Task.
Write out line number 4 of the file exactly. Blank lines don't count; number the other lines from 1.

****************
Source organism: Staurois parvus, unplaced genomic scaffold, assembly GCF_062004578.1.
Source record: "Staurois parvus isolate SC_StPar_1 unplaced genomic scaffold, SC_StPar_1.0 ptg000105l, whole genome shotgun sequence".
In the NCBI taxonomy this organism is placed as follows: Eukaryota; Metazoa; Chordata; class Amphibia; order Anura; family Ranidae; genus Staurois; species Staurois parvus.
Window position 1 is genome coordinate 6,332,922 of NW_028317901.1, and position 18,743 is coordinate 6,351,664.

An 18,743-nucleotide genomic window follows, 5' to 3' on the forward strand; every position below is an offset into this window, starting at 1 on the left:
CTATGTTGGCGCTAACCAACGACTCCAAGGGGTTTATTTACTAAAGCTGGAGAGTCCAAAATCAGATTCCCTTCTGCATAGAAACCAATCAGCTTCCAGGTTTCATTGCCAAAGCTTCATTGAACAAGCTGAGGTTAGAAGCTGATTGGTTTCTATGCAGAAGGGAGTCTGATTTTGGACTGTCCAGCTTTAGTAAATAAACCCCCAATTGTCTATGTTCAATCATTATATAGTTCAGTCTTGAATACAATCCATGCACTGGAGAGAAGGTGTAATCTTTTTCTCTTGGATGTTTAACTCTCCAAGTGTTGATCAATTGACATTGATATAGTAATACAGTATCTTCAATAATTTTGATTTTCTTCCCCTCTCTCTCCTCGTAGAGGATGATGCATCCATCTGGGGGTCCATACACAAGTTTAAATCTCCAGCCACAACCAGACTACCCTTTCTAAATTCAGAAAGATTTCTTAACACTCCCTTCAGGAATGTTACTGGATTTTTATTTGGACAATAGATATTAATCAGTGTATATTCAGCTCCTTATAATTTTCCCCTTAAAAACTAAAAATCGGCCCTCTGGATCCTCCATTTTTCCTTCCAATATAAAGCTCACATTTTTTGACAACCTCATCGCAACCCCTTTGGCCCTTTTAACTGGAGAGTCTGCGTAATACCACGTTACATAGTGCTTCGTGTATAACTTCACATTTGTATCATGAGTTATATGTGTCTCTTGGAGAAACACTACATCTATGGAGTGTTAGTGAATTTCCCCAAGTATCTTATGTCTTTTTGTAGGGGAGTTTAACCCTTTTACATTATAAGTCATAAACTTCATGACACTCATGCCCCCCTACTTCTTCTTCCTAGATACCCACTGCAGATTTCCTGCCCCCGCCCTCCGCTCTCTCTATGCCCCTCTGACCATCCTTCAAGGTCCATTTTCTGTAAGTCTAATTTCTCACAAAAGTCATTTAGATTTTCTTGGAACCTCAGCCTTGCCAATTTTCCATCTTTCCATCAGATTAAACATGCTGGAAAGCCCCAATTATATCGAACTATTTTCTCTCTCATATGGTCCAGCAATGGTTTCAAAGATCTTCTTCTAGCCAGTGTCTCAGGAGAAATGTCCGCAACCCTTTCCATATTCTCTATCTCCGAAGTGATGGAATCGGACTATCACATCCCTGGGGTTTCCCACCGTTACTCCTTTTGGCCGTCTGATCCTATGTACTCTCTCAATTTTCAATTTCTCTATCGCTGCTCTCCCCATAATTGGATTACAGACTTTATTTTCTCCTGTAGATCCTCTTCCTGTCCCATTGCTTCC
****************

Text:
Window position 1 is genome coordinate 6,332,922 of NW_028317901.1, and position 18,743 is coordinate 6,351,664.